The Chief Executive Officer of Rwanda Governance Board (RGB) has called for stronger partnership with all concerned stakeholders to engage citizens in planning and budgeting.
Anastase Shyaka, who was unveiling the 2017 community scorecard Tuesday, said though the current state of citizen participation in planning and budgeting shows better results than it was 3 years ago, it’s still very low.
The 2016 Rwanda Governance Scorecard had noted an overall improvement in citizens and civil society organizations’ participation at 61% and 72% respectively.
However, the sub-indicator on citizens’ satisfaction in their participation in district processes of planning and budgeting was at just at 7.40%.
Shyaka said the contribution of Rwandans in political issues like elections, Umuganda, and knowing the general vision of their country was very high, above 80%, but not in their participation in planning and budgeting where the numbers were still low.
“For a long time, planning and budgeting have been taken as a preserve for experts. Some thought the public had nothing to do with it, therefore they didn’t give them the voice. It’s not that they can’t contribute to it; it’s just a matter of mindset. It’s what we want to change. Every citizen, whether literate or illiterate, is able to recognise what was right for the community,” he said.
From 2010, RGB partnered with Norwegian People’s Aid and other NGOs in a project called the Public Policy Information Monitoring and Advocacy (PPIMA) operating in 8 districts to get a feel of how people participate in planning and budgeting, he said.
“Everything in our country aiming at giving voice to our citizens, at searching for solutions to their issues and good service delivery, whether done by civil society, private sector or even by public institutions, is highly welcome,” he said.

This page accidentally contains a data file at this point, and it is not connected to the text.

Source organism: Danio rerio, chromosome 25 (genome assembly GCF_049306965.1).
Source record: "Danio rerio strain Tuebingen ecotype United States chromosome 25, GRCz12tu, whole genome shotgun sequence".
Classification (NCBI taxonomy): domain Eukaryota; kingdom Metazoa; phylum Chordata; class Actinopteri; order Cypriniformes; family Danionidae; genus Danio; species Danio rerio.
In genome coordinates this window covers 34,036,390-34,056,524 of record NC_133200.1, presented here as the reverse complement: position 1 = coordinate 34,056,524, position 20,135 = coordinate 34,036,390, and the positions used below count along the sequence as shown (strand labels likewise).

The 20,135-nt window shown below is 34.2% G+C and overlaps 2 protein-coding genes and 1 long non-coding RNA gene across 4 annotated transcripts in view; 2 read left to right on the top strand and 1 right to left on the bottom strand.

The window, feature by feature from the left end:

“We want to strengthen our partnership. We want to see data from the community scorecard used by RGB in order to foster the implementation and searching for solutions to issues found,” he added.
Madeleine Niyomutoni, from Kageyo Sector in Gatsibo District, said they started with PPIMA in 2011 when people were asked to give their ideas.
“When we started out, we discussed in groups according to our different categories, like men, women, and people living with disabilities. Every group gathered ideas and challenges they see in our community in all sectors, including education, infrastructure, health and others,” she said.
All ideas were gathered and PPIMA focal points discussed them with local leaders, then met with citizens to discuss about it and set the priorities, she said.
“For example, we never used to have clean water because the taps were damaged. When we met with our leaders for the first time, we told them that development was nearly impossible without water,” she said.
“They discussed the budget required to repair it and even the public contributed. In less than two months the issue had been solved”.